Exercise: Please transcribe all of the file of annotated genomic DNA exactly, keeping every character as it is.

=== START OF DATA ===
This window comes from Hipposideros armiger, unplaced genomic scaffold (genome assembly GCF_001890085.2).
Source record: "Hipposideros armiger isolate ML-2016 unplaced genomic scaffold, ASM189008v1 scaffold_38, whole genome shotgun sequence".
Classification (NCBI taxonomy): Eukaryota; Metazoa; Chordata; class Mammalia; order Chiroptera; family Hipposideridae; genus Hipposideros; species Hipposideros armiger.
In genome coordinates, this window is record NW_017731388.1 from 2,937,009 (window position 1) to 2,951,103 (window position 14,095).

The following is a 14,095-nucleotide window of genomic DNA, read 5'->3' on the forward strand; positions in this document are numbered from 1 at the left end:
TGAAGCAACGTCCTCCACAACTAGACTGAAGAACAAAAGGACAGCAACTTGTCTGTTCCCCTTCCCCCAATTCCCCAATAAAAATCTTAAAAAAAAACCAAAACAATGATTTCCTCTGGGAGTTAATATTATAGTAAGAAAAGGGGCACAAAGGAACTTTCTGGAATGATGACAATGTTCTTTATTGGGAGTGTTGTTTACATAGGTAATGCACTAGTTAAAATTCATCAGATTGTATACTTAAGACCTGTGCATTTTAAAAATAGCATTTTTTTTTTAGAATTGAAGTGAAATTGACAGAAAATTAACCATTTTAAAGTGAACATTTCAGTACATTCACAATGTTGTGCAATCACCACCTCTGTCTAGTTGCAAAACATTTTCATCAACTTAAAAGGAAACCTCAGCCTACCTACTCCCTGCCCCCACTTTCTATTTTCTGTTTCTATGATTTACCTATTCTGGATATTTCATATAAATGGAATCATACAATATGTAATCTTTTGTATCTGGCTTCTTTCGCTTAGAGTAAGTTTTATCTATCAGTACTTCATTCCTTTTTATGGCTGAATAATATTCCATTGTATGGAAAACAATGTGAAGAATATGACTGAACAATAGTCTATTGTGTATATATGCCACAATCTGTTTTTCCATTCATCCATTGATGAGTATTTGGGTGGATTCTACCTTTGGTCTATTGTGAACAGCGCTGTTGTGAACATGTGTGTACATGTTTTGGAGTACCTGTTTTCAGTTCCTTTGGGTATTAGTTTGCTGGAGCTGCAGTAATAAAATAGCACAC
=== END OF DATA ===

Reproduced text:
This window comes from Hipposideros armiger, unplaced genomic scaffold (genome assembly GCF_001890085.2).
Source record: "Hipposideros armiger isolate ML-2016 unplaced genomic scaffold, ASM189008v1 scaffold_38, whole genome shotgun sequence".
Classification (NCBI taxonomy): Eukaryota; Metazoa; Chordata; class Mammalia; order Chiroptera; family Hipposideridae; genus Hipposideros; species Hipposideros armiger.
In genome coordinates, this window is record NW_017731388.1 from 2,937,009 (window position 1) to 2,951,103 (window position 14,095).

The following is a 14,095-nucleotide window of genomic DNA, read 5'->3' on the forward strand; positions in this document are numbered from 1 at the left end:
TGAAGCAACGTCCTCCACAACTAGACTGAAGAACAAAAGGACAGCAACTTGTCTGTTCCCCTTCCCCCAATTCCCCAATAAAAATCTTAAAAAAAAACCAAAACAATGATTTCCTCTGGGAGTTAATATTATAGTAAGAAAAGGGGCACAAAGGAACTTTCTGGAATGATGACAATGTTCTTTATTGGGAGTGTTGTTTACATAGGTAATGCACTAGTTAAAATTCATCAGATTGTATACTTAAGACCTGTGCATTTTAAAAATAGCATTTTTTTTTTAGAATTGAAGTGAAATTGACAGAAAATTAACCATTTTAAAGTGAACATTTCAGTACATTCACAATGTTGTGCAATCACCACCTCTGTCTAGTTGCAAAACATTTTCATCAACTTAAAAGGAAACCTCAGCCTACCTACTCCCTGCCCCCACTTTCTATTTTCTGTTTCTATGATTTACCTATTCTGGATATTTCATATAAATGGAATCATACAATATGTAATCTTTTGTATCTGGCTTCTTTCGCTTAGAGTAAGTTTTATCTATCAGTACTTCATTCCTTTTTATGGCTGAATAATATTCCATTGTATGGAAAACAATGTGAAGAATATGACTGAACAATAGTCTATTGTGTATATATGCCACAATCTGTTTTTCCATTCATCCATTGATGAGTATTTGGGTGGATTCTACCTTTGGTCTATTGTGAACAGCGCTGTTGTGAACATGTGTGTACATGTTTTGGAGTACCTGTTTTCAGTTCCTTTGGGTATTAGTTTGCTGGAGCTGCAGTAATAAAATAGCACAC